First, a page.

“Career tech students who take at least two cooperative career tech classes will have a 94 percent chance of graduating because we showed them there is hope.”
Two students from Tharptown High School and three students from Red Bay High School who are all currently involved in career tech classes at the Franklin County Career Technical Center attended the event on Tuesday because they have seen the importance of career tech courses first-hand.
“Career tech classes can help students who do plan to go on to college as well,” FCCTC health sciences teacher Kay Hargett said. “The classes are set up to be beneficial to students who will immediately enter the workforce after high school or students who plan to attend either a two- or four-year college.”
THS seniors Linda Castillo and Izzy Garcia are both involved in health science classes through the FCCTC. They have been involved in the Health Occupation Students of America (HOSA) organization for two years and value the opportunity they’ve been given through career tech classes.
“I was already interested in nursing, so I knew being involved in HOSA would help me be better prepared for my career,” Castillo said. “I’ve learned things about body structures, diseases and other medical issues I wouldn’t have known about if this class wasn’t available.”
“I want to be a nurse practitioner someday, so I knew health science classes would help me,” Garcia said. “Through HOSA, I’ve been to state leadership conventions and I have also learned emergency response training that could even be helpful now if someone near me was in that type of a situation.”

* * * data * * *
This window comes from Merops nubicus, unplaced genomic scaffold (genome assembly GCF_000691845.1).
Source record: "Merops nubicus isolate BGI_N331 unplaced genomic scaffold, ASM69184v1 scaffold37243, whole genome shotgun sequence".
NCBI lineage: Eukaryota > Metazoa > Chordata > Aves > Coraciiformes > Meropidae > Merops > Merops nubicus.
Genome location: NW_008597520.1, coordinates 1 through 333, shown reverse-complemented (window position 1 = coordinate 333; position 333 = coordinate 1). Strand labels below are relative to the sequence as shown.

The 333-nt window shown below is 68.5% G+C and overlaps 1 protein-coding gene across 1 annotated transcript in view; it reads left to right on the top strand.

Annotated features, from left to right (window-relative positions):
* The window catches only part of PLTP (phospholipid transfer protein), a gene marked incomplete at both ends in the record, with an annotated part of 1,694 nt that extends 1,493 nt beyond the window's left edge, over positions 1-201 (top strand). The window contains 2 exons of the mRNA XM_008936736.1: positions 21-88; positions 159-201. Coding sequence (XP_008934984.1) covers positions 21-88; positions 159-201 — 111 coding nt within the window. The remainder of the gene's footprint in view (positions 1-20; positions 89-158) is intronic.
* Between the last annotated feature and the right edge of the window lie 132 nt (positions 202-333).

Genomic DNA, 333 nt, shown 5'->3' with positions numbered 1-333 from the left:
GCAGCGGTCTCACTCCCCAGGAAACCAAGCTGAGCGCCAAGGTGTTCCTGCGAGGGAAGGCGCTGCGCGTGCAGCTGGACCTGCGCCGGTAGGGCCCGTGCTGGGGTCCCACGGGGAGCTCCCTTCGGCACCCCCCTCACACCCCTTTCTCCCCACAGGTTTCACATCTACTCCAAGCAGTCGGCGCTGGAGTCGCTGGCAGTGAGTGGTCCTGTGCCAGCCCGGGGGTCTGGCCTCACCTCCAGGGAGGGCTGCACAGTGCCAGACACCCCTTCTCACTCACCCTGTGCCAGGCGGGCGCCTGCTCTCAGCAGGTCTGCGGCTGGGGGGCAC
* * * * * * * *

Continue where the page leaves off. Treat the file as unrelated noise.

RBHS eleventh graders Lauren Gray and Jessica Fowler are officers in the Red Bay chapter of the National FFA Organization – a decision they first based on their respect for FCCTC director Herbert Trulove.
“Mr. Trulove is a great teacher, so we knew we’d like the organization because of him,” Gray said. “But we also learn so many things about leadership and the community, so it’s really a great organization to be a part of.”
“We learn so many practical things in FFA that can help you in many different situations,” Fowler added. “You don’t get that kind of experience just sitting in a classroom learning radical functions.”
Fowler said they have also discovered their “green thumbs” by planting things like tomatoes and peppers.
“Career tech classes are just important, and the things you learn there will help you in the real world,” Gray said.
Rep. Johnny Mack Morrow attended the event to show support for career tech programs that he said “hit close to home.”
“My father was a vocational and FFA teacher at Vina High School when I was born, and he taught children how to build and make things,” Morrow said. “I grew up in the ag shop and saw these kids learning skills that our young people lack the knowledge of today.
“It’s popular now to want to go to college, but education for some people terminates after high school, and sometimes even before then.
“These kids need to know that having a marketable skill is an important thing to have, and there are many lucrative opportunities in career tech fields. Having a small business or a trade is success.
“I am a strong advocate for these programs and I believe it is important to make sure they are adequately funded because the children in these programs will grow up to be contributing members of society.”